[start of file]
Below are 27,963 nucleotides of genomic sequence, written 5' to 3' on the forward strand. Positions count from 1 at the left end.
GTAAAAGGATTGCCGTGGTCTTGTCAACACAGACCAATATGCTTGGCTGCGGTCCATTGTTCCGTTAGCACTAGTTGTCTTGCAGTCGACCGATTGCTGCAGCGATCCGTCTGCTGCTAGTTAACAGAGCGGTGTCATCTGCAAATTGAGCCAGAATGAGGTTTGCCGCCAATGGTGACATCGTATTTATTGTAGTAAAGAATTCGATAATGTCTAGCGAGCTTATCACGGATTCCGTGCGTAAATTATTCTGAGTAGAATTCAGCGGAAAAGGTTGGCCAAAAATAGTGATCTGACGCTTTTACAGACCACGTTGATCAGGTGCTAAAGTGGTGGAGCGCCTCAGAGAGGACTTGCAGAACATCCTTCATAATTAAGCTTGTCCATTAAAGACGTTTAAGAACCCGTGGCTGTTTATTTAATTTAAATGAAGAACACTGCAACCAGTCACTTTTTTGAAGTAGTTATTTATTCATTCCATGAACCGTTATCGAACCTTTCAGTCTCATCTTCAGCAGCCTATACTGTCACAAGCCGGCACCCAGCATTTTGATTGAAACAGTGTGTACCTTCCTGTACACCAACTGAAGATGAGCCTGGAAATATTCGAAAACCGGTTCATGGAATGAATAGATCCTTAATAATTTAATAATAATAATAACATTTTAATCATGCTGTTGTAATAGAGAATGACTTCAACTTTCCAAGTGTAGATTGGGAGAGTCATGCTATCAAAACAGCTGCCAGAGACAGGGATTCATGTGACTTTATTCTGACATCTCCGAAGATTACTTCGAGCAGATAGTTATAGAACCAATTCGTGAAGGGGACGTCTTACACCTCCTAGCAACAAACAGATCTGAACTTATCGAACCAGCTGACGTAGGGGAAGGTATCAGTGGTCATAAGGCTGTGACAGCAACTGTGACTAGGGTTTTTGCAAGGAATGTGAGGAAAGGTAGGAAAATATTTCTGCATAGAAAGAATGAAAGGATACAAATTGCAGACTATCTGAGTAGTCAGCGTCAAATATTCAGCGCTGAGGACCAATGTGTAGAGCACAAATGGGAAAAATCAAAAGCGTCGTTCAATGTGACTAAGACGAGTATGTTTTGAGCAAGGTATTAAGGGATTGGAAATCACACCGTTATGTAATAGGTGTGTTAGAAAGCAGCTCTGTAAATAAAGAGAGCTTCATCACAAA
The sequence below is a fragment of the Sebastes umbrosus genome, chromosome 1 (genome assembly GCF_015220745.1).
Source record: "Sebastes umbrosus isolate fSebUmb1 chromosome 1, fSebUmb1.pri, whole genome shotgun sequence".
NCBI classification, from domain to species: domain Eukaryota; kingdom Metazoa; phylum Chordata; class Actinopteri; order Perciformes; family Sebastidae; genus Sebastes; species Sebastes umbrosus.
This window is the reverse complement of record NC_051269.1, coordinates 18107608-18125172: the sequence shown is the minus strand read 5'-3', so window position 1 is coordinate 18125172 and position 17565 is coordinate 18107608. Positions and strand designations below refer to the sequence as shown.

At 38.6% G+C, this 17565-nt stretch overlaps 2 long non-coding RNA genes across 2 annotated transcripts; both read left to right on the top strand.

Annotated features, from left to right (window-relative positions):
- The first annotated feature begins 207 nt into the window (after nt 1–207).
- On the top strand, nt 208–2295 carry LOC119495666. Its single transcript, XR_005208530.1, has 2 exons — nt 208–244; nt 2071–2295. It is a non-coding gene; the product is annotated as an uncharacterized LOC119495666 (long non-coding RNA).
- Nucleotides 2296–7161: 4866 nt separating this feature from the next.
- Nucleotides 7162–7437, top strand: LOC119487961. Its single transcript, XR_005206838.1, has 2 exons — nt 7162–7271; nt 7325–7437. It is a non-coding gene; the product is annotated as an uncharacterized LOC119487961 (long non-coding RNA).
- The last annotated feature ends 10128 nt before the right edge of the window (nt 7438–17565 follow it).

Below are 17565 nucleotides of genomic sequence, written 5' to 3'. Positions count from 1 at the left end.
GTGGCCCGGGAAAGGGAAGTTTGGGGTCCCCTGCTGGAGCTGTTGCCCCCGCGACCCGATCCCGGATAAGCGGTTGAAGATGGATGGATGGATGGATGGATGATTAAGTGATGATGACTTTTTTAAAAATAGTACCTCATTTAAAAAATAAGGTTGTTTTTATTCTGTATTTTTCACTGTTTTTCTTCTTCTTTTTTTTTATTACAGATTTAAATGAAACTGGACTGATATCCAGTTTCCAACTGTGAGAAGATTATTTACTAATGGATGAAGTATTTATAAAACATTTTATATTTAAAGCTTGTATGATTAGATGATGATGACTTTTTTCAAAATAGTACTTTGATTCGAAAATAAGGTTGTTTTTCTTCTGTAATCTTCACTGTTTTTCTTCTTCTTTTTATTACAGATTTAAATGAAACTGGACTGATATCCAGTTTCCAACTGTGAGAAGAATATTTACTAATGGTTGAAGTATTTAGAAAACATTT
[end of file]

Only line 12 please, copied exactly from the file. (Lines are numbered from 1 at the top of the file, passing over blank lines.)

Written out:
- Nucleotides 7162–7437, top strand: LOC119487961. Its single transcript, XR_005206838.1, has 2 exons — nt 7162–7271; nt 7325–7437. It is a non-coding gene; the product is annotated as an uncharacterized LOC119487961 (long non-coding RNA).